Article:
Welcome to the final installment of our Steyn Club second-birthday Tale for Our Time - written in 1909 by E M Forster. Thank you so much for all your kind comments about this latest radio serialization. Andrew A from Alberta:
A cautionary tale of the dangers of cyberspace and the Information Age. The Machine serves humanity by facilitating transmission of ideas, but it depends on humans for them. It is humans who create ideas, test them, then discard or improve them based on human-scale judgements informed by feedback from reality. Cut out the human connection to reality, and the closed system runs itself down. This might become my favourite Tale for Our Time yet.
It's hard to beat, Andrew. Steyn Club First Day Founding Member Marc Swerdloff adds:
The road to hell is paved with good intentions indeed. E M Forster foretold today's triggers, safe spaces, euthanasia, infanticide and cult of ideas over reality. The loss of the natural hierarchy of things resulting from the rejection of the Judeo-Christian Idea that man was created in the image of God devolves into seeming endless variations of dystopia.
UK member John Lewis detects something else in this tale:
I did not know this story beforehand and will be fascinated to hear the ending. A really enjoyable "read" so far.
I wonder if Forster was a Freemason? Certainly the narrative structure of the lengthy speech which forms the majority of episode 2 is highly reminiscent of parts of Masonic ritual. (I may have said too much, oh dear).
I don't believe he was a Freemason, John. In adult life Forster was extremely opposed to any kind of "secret society" - perhaps because of his youthful experience with the Cambridge Apostles.
In tonight's final episode, the Machine completes its substitution of reality:
Those who still wanted to know what the earth was like had after all only to listen to some gramophone, or to look into some cinematophote. And even the lecturers acquiesced when they found that a lecture on the sea was none the less stimulating when compiled out of other lectures that had already been delivered on the same subject. 'Beware of first-hand ideas!' exclaimed one of the most advanced of them. 'First-hand ideas do not really exist. They are but the physical impressions produced by life and fear, and on this gross foundation who could erect a philosophy? Let your ideas be second-hand, and if possible tenth-hand, for then they will be far removed from that disturbing element - direct observation. Do not learn anything about this subject of mine - the French Revolution. Learn instead what I think that Enicharmon thought Urizen thought Gutch thought Ho-Yung thought Chi-Bo-Sing thought Lafcadio Hearn thought Carlyle thought Mirabeau said about the French Revolution.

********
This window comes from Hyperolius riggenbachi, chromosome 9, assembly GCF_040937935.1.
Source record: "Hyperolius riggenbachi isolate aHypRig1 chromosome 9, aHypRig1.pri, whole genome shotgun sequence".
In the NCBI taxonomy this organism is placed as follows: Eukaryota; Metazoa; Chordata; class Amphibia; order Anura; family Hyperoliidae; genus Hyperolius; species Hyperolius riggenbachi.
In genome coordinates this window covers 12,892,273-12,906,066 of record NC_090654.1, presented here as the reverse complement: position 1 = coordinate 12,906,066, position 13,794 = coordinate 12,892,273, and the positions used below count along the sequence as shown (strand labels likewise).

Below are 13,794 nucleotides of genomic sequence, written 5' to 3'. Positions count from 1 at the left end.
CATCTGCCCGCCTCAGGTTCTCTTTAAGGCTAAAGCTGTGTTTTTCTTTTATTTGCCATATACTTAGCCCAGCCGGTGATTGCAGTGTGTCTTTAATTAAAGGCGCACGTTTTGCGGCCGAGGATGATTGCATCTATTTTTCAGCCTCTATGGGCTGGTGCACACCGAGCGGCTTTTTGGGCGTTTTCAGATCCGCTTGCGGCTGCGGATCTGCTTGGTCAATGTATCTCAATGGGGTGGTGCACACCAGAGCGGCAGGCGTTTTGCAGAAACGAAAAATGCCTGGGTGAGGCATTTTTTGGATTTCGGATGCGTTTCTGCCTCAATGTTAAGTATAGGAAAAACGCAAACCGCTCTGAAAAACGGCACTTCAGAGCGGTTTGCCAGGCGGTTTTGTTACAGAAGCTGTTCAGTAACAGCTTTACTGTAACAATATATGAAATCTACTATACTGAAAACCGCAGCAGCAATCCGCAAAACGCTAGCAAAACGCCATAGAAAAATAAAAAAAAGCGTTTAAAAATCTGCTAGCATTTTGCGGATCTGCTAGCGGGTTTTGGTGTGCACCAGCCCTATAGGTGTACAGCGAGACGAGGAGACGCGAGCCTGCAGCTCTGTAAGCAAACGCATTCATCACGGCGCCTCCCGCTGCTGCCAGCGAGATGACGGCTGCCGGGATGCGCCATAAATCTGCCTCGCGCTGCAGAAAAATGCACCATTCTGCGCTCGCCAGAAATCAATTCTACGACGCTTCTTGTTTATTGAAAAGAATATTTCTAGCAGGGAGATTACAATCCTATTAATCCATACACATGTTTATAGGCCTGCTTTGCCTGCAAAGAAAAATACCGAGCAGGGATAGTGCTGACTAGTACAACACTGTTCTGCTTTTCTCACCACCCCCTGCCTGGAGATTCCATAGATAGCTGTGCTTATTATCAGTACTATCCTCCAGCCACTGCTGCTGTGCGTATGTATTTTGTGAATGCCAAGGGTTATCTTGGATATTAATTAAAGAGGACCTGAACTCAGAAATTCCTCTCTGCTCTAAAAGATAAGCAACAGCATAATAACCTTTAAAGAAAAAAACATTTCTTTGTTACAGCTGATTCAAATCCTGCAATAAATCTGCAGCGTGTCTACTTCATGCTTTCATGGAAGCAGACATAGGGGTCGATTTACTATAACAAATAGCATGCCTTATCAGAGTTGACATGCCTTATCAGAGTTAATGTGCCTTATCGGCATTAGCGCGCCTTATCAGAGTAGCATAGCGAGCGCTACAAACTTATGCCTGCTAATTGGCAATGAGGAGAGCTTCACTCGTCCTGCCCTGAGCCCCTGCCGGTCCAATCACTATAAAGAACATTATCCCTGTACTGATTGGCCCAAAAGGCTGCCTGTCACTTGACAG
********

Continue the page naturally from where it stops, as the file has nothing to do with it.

Which is pretty much what passes for the "tenth-hand" exchange of ideas on Twitter et al. Members of The Mark Steyn Club can hear me read the conclusion of The Machine Stops simply by clicking here and logging-in. Earlier episodes can be found here.
We always get questions about the theme music we choose, and this time round I picked Schoenberg and the second of his Five Pieces for Orchestra - although we also hear some of the fourth in this final part of the story. I was put in mind by this passage of Forster's, in which even the Machine's piped music begins to seize up:
Time passed, and they resented the defects no longer. The defects had not been remedied, but the human tissues in that latter day had become so subservient, that they readily adapted themselves to every caprice of the Machine. The sigh at the crises of the Brisbane symphony no longer irritated Vashti; she accepted it as part of the melody. The jarring noise, whether in the head or in the wall, was no longer resented by her friend. And so with the mouldy artificial fruit, so with the bath water that began to stink, so with the defective rhymes that the poetry machine had taken to emit. All were bitterly complained of at first, and then acquiesced in and forgotten. Things went from bad to worse unchallenged.
Defective rhymes and symphonic crises: surely Forster was on to something there.
Tales for Our Time will return to launch our third season early next month. Till then, our entire archive of audio adventures can be easily accessed in brand new Netflix-style tile format at our brand new home page.
I thank all those among our First Month Founding Members from May of 2017 who've decided to re-re-up for Year Three. It means an awful lot to me. Meanwhile, if you've yet to hear any of our Tales, you can enjoy two years' worth of audio adventures - by Conan Doyle, H G Wells, Conrad, Kafka, Dickens, Jack London, Baroness Orczy, Robert Louis Stevenson and more - by joining The Mark Steyn Club. For details on membership, see here - and, if you're seeking the perfect present for a fellow fan of classic fiction, don't forget our special Steyn Club Gift Membership. Alternatively, if you'd like a book in old-fashioned book form, over at the SteynOnline bookstore there are bargains galore among our Steynamite Special offers - and remember at checkout to enter your promo code to enjoy special member pricing on over forty products.